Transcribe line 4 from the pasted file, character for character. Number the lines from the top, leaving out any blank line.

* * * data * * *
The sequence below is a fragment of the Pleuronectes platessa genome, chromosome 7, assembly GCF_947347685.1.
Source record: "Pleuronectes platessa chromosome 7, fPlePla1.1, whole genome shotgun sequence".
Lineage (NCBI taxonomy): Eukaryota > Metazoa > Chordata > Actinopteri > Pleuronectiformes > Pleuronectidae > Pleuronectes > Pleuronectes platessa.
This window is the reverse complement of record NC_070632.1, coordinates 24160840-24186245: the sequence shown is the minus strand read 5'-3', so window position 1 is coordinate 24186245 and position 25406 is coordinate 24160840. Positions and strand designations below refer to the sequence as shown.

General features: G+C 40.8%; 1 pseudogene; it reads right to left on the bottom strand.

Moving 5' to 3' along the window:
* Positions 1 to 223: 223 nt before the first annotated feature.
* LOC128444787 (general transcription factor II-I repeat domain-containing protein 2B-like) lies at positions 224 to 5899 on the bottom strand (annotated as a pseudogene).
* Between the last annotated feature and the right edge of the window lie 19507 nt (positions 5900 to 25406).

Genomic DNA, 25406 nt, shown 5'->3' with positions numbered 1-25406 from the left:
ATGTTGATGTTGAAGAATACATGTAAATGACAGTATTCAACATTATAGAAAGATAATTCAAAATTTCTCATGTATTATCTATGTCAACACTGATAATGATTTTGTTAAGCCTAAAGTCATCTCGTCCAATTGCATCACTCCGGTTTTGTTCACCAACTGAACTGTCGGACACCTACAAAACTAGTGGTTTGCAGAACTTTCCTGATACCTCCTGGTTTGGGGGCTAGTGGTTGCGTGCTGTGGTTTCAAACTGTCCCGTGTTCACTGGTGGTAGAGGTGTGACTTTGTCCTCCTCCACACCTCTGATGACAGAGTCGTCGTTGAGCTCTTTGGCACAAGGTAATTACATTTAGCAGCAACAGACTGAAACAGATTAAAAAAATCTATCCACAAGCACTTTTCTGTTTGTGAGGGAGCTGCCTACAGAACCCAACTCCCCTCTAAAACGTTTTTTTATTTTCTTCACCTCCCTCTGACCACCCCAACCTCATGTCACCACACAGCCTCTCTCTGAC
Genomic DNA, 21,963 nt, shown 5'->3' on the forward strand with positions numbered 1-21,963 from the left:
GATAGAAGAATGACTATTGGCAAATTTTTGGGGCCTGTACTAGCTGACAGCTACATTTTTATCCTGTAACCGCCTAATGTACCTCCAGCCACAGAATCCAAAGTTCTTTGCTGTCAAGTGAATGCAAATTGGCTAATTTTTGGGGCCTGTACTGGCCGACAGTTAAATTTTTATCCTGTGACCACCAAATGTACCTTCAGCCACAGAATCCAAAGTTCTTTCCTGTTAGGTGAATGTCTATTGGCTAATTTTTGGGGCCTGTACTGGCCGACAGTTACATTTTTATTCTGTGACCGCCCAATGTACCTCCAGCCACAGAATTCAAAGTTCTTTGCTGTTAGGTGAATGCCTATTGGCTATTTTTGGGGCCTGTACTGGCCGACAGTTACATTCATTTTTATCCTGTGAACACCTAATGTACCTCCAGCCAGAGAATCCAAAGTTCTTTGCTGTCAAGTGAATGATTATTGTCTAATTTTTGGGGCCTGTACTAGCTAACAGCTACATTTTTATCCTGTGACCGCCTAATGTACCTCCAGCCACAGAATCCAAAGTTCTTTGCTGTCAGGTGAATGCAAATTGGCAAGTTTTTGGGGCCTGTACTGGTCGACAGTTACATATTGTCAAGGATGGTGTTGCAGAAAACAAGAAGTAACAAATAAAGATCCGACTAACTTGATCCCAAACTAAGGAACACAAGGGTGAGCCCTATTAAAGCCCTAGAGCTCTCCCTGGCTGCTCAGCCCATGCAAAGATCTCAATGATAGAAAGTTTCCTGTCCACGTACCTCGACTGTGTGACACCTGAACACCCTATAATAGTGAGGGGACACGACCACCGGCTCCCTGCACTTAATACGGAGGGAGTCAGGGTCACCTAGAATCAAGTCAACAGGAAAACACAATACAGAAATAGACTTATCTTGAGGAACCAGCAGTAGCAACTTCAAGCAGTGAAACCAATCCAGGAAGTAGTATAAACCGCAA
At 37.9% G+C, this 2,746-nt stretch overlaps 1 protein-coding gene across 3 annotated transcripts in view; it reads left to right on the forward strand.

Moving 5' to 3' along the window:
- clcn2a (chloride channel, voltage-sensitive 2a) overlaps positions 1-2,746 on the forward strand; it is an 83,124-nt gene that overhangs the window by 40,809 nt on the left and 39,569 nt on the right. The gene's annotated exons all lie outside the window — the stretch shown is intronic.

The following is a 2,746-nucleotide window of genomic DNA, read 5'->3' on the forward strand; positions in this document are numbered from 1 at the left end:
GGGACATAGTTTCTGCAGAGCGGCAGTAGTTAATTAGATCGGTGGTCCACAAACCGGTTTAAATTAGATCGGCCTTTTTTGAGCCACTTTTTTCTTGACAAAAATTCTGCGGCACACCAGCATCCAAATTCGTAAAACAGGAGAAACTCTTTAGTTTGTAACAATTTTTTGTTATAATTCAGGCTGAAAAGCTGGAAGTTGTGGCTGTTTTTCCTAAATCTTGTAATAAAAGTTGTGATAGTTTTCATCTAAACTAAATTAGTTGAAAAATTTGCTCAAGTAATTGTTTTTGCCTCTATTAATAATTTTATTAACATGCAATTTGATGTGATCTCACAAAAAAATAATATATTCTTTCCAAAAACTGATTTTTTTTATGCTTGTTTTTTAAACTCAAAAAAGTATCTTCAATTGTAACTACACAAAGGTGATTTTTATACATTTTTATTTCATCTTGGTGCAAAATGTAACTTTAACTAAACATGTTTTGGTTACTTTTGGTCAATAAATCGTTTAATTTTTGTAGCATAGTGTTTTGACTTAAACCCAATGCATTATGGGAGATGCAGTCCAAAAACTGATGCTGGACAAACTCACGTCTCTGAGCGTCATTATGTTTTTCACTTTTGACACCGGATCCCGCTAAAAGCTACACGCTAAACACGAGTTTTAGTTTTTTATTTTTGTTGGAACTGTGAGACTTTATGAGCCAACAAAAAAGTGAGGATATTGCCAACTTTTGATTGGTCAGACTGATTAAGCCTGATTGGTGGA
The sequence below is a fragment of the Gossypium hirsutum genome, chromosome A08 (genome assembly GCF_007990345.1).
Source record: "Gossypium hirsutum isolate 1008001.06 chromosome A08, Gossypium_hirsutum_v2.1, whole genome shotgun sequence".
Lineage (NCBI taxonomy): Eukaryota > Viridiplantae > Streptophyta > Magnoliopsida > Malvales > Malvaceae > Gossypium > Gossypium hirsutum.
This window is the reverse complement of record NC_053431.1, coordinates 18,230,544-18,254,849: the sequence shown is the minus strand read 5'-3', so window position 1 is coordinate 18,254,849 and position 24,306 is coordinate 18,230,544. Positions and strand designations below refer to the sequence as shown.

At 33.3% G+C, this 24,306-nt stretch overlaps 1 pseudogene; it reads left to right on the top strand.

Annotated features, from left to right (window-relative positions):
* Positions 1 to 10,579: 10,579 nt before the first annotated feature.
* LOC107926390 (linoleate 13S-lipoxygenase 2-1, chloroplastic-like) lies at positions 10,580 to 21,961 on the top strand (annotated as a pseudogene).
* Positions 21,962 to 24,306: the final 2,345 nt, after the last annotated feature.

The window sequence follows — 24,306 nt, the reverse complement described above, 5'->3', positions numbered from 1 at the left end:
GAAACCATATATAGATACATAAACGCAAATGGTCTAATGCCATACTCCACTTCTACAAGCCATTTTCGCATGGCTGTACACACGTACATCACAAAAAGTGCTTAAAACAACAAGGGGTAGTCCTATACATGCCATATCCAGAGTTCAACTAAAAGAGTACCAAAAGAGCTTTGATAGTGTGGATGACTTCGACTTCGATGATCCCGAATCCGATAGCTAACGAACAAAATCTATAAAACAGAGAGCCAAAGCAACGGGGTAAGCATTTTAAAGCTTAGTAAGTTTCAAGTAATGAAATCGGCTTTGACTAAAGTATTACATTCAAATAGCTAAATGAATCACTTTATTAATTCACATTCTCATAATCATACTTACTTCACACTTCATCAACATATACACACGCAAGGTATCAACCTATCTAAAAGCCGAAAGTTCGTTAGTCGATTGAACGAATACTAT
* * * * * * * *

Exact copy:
This window is the reverse complement of record NC_070632.1, coordinates 24160840-24186245: the sequence shown is the minus strand read 5'-3', so window position 1 is coordinate 24186245 and position 25406 is coordinate 24160840. Positions and strand designations below refer to the sequence as shown.